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Anti-doping : IAAF and UCI Comparisons are Misleading


Antidoping – In response to a number of media inquiries into comparisons between the annual expenditure of the IAAF and the world governing body of cycling UCI, we would like to underline a number of facts for the record.

IAAF expenditure on Anti-doping

At the risk of sounding repetitive by reiterating what we have said before, the IAAF spent USD $2,300,000 in 2014 on our anti-doping programme on testing alone.

When the cost of administrative support (10 full-time members of staff) and litigation is also added, it brings the overall expenditure up to more than USD $3,000,000.

This is, without doubt, the highest proportion of an annual budget of any equivalent sporting federation or organisation.

The International Federation responsible for world cycling – the UCI – ­spent approximately CHF 1,100,000 (approximately USD $1,130,000 at current exchange rates) on anti-doping in 2013 via what is known as the ‘Cycling Anti-Doping Foundation’.  It is our understanding that this contribution has even been reduced since then.

The vast majority of cycling’s anti-doping budget comes not from the UCI itself but comes from contributions by the pro-tour cycling teams, the event organisers and the riders themselves.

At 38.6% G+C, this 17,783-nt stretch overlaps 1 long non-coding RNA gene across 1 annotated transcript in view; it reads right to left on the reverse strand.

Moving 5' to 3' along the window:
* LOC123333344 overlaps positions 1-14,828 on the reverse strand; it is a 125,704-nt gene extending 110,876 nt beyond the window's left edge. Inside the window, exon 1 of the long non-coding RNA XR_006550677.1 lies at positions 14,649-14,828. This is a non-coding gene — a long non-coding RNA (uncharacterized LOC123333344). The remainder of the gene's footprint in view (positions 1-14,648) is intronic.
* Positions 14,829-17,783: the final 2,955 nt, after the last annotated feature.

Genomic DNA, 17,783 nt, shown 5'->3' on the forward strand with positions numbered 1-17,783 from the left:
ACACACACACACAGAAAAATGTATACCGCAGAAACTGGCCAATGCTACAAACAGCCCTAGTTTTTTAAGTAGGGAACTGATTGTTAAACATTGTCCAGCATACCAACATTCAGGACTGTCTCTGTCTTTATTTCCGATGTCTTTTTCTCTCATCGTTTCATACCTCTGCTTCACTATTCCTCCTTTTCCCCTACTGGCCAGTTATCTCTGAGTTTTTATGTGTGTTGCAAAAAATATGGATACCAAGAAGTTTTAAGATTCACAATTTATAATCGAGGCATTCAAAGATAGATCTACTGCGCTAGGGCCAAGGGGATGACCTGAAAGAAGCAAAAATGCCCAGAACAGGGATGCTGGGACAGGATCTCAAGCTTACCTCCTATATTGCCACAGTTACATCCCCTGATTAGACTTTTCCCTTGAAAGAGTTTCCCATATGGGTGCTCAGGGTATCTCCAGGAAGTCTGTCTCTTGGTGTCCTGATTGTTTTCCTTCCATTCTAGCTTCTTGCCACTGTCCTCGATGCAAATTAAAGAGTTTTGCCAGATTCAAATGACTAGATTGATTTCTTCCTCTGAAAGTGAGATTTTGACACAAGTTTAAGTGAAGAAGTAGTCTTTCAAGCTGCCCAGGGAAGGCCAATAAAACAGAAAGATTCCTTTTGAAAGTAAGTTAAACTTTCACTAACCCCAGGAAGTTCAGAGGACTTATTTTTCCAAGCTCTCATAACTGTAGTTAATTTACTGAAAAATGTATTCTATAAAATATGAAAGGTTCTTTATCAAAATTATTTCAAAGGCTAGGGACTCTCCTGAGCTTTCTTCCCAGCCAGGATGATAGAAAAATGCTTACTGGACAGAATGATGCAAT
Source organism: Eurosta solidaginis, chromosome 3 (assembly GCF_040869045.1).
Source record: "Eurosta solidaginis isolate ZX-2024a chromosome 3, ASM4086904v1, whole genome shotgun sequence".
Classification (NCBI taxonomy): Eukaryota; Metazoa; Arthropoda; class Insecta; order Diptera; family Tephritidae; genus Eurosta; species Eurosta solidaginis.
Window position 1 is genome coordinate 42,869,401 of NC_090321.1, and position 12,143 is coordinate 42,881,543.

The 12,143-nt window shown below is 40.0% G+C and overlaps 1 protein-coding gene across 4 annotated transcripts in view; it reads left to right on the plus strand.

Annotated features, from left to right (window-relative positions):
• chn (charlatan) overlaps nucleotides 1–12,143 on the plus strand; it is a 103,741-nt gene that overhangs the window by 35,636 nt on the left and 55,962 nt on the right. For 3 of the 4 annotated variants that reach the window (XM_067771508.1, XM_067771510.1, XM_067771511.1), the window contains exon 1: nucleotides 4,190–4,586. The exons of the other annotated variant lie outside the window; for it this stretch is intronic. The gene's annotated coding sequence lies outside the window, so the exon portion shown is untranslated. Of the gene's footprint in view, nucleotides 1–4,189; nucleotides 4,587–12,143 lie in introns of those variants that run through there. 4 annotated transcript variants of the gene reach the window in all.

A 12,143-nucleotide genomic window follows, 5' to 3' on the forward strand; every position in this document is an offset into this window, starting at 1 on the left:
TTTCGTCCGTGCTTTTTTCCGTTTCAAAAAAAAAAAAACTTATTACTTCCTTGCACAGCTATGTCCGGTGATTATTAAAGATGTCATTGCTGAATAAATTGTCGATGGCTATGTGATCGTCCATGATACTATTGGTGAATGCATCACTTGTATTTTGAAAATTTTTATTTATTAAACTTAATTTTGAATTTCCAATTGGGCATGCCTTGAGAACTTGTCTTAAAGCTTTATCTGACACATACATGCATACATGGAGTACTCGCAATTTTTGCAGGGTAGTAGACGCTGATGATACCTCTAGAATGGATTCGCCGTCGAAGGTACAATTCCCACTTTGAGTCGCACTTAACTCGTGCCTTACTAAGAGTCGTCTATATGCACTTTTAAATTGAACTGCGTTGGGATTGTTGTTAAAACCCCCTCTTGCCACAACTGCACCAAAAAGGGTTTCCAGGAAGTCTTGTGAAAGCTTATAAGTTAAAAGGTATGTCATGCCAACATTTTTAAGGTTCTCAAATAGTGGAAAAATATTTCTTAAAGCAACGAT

We know that 80% of the money in testing in cycling goes to male members from the UCI pro-tour team. The teams do not spend to test female riders or cross-country or track cycling or other cycling disciplines. It is the reality of the UCI system that their budget of around CHF 1,000,000 is used to cover all the disciplines of cycling.

At the IAAF, the federation’s own money is spent to cover every aspect of the sport – from track and field to cross country, road running, walking and mountain running – men and women.

If the intention is to imply that ‘cycling’ does more and spends more than ‘athletic’ worldwide (rather than referring to the facts about what the respective federations are doing, and which the IAAF hope we have just done) then we propose that media refer to the WADA annual sport by sport comparison.

This comparison shows that the sport of Athletics did over 25,000 tests worldwide in 2014 while cycling did 23,000 tests, so logic suggests that athletics spends more than cycling worldwide in the field of testing.

We regret the attempt by a selected group of media to set Athletics against Cycling, since the IAAF has the greatest respect for the work being done by the UCI in the field of anti-doping. There is strong collaboration between the two organisations in areas of experience sharing, trend-mapping and general anti-doping intelligence.

We also strongly believe that these two international federations are leaders in the field and should be held up as an example to others in the fight for Clean Sport.

On p 69: the UCI explains that the funding comes from pro-teams.

On p 78-79 of the financial report you see the CADF (Cycling Anti-Doping Foundation) Funding line with a figure of CHF 1,100,000.

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